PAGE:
''Goodfellas'' Lawyer Accused of Witness Tampering

A leading attorney is accused of tampering to "neutralize" witnesses

View Comments (
)
|
Email
|
Print

    NEWSLETTERS

    TK
    Getty Images
    The charges are straight out of a scene from Goodfellas.

    Robert Simels spent years cultivating an image as a hard-charging defense attorney with a client list that included drug lords, professional athletes and a mobster immortalized in the movie "Goodfellas."

    In a Brooklyn courtroom this week, the Manhattan lawyer has found himself in an unusual role-reversal. He's on the witness stand, fighting federal charges that he plotted with a notorious South American businessman to silence witnesses with money or, if necessary, by force.

    Jurors at the witness tampering trial have heard secretly recorded tapes in which Simels muses about needing to "eliminate" or "neutralize" key government witnesses. Simels insists he wasn't talking about using violence.

    "I didn't think I was sanctioning harm. I didn't think I was suggesting harm," he said in testimony that began Tuesday and was to continue Wednesday.

    Simels, 62, has been a fixture in New York courthouses for decades. He began his career as a special prosecutor in police and political corruption cases in the 1970s and later pursued his criminal defense practice.

    His firm's Web site touts Simels as "the Rolls Royce of litigators." It also notes that he's represented Henry Hill, whose exploits were the basis of the 1990 Martin Scorsese mob film

    "Goodfellas," Kenneth "Supreme" McGriff, a legendary gang leader accused of funneling drug money into rap music label Murder Inc., and two former New York Jets -- Ken O'Brien and Mark Gastineau -- who had brushes with the law.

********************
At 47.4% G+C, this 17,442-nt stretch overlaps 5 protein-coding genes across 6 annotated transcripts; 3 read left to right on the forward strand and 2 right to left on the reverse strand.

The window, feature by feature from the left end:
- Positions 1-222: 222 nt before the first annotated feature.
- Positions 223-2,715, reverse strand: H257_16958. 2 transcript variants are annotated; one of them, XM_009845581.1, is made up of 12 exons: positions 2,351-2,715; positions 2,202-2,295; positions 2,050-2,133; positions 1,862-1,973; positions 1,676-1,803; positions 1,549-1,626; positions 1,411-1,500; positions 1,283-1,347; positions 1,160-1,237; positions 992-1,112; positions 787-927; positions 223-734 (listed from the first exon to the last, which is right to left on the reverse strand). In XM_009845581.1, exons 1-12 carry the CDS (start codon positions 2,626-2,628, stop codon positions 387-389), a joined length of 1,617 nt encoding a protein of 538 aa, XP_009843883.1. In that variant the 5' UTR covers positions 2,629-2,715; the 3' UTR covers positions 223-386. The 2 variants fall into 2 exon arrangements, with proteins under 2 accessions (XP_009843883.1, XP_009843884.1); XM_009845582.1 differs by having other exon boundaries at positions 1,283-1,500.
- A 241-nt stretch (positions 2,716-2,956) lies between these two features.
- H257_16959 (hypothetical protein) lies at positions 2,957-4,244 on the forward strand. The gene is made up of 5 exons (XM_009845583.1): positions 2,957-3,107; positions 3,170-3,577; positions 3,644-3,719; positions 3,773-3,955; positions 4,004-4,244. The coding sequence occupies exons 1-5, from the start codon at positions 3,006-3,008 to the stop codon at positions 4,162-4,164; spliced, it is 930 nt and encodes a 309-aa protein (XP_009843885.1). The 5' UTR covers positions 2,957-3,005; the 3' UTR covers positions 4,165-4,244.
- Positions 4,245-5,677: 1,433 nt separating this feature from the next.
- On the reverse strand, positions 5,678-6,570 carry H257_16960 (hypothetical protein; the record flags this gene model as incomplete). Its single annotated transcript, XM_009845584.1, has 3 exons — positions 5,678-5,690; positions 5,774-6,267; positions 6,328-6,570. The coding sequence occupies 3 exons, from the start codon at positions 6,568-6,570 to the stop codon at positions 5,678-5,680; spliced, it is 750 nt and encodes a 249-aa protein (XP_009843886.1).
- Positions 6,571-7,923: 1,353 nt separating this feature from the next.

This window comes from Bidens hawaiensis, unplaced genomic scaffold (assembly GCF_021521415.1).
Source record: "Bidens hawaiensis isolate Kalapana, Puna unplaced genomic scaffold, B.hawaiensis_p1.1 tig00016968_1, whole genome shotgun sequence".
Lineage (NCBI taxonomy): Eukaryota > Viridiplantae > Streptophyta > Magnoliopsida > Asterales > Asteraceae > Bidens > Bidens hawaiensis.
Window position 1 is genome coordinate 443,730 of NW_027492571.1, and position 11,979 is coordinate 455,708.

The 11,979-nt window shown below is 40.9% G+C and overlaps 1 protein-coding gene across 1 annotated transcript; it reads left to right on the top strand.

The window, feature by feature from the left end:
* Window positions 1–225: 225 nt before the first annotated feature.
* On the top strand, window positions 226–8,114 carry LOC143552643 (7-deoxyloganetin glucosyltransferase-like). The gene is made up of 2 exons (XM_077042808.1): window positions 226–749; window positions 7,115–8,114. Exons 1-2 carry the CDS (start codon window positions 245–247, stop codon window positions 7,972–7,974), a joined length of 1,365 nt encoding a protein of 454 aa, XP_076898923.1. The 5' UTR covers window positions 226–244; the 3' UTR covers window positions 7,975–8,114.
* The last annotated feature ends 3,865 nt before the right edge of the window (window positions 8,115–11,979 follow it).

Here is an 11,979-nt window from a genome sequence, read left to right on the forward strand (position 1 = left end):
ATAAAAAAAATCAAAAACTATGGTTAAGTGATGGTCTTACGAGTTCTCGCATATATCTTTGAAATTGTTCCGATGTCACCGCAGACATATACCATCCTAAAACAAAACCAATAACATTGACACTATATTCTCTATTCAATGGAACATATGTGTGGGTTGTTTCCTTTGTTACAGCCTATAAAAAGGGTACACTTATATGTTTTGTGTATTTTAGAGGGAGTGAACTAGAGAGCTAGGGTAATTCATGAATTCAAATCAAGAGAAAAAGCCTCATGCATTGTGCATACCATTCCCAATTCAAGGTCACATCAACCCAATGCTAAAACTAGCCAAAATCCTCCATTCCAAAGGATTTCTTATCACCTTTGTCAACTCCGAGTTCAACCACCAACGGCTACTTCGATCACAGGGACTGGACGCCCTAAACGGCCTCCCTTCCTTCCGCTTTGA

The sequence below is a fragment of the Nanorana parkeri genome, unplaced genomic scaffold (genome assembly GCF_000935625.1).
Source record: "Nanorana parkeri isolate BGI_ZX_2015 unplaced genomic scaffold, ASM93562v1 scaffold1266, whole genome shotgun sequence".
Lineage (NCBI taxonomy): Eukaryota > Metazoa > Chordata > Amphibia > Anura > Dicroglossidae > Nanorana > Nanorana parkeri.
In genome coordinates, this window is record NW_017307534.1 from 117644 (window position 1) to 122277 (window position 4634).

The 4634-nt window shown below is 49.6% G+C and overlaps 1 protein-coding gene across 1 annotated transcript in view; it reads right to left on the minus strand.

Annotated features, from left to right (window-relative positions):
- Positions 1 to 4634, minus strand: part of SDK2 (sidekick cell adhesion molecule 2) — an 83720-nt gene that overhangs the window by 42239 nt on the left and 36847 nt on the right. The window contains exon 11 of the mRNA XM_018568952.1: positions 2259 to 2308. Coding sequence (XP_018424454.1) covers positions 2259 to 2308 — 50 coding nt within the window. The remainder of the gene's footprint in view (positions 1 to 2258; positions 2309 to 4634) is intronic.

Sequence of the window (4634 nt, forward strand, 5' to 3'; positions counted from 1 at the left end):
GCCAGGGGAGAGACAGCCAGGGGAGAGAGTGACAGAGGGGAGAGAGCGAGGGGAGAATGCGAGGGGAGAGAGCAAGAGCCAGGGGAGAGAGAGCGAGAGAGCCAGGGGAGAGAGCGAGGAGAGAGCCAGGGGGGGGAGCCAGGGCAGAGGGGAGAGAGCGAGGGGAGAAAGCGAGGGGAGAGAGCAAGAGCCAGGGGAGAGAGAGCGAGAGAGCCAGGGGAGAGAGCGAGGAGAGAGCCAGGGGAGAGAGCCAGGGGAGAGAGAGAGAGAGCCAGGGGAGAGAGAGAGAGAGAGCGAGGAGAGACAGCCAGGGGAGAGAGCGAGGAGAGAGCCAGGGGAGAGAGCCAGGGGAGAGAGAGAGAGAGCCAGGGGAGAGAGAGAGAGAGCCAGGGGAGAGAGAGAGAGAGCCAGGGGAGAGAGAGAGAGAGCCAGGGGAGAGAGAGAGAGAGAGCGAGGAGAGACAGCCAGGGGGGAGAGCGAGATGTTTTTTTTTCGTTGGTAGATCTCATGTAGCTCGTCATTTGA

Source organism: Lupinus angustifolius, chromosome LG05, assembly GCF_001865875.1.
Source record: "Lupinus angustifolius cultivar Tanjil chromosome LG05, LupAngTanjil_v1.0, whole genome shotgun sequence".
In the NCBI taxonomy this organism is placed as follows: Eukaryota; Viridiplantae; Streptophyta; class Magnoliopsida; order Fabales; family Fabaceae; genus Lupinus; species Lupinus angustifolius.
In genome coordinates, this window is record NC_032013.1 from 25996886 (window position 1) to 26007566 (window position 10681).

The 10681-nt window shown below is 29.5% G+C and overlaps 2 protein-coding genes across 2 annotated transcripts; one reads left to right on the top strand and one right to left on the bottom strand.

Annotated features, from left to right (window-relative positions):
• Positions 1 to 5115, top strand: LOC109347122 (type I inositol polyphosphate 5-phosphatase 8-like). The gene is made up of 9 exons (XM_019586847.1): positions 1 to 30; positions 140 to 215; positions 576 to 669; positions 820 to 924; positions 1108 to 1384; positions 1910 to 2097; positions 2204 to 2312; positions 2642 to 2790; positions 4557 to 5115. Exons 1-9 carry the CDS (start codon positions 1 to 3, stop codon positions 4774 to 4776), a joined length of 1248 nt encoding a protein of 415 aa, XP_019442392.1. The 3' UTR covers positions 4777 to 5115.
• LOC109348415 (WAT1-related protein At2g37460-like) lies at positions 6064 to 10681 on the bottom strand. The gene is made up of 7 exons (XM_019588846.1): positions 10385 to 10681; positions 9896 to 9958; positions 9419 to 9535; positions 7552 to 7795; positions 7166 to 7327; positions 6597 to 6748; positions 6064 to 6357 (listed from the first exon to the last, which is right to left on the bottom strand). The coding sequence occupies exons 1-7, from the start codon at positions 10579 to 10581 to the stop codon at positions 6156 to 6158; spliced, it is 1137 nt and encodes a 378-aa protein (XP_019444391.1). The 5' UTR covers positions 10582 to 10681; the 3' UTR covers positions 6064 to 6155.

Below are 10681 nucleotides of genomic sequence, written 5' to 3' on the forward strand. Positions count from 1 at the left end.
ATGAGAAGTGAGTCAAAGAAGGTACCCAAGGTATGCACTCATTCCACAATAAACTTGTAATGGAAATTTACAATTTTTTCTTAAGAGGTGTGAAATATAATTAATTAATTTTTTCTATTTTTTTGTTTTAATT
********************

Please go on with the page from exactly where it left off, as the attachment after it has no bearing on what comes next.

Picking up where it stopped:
In 2006, Simels was hired by another colorful client: Shaheed "Roger" Khan.

    Before his arrest and extradition to Brooklyn to face federal drug charges, Khan was one of the richest people in Guyana, controlling businesses that ranged from housing developments and discos to carpet cleaning. But U.S. authorities alleged that his wealth also came from smuggling major amounts of cocaine into the United States under the protection the Phantom Squad _ a violent paramilitary group that has been accused in as many as 200 killings in Guyana.

    In his testimony, Simels described putting in long hours building a defense case for Khan. He said he even made three trip  to Guyana and hired private investigators to dig up dirt on drug dealers-turned-government witnesses who framed his client, who he described as a "hero'' in his homeland.

    Last year, as the Kahn case was nearing trial, Simels began speaking to a former member of the Phantom Squad that he believed could help with the defense. The man turned out to be a Drug Enforcement Administration cooperator wearing a wire.
        
    In one conversation prosecutors say was about bribing an unnamed witness, the cooperator suggested the witness "might suddenly get amnesia" if paid enough money.

    "That's a terrible thing, but if it happens, it happens," Simels responded, according to a criminal complaint. Later in the same meeting, the lawyer remarked: "Obviously, any witness you can eliminate is a good thing."

    In another discussion about locating relatives of a witness, Simels was recorded telling the cooperator that Khan had instructed, "Don't kill the mother."

     Khan "thinks that if the mother gets killed that ... the government will go crazy, and he's probably right."

    Simels testified his remarks had been misconstrued. They merely meant he wanted enough ammunition to discredit the witnesses in front of a jury, he said.

    "It's part of the vernacular of being a lawyer," Simels said when asked about his use of the word "killed."

    Simels never got a chance to defend Khan at trial: He was arrested in September 2008. He pleaded not guilty, was released on $3.5 million bond and hired another high-profile attorney, Gerald Shargel.

    Six months later, Khan pleaded guilty to cocaine trafficking, weapons charges and witness tampering in a plea deal expected to result in a 15-year sentence.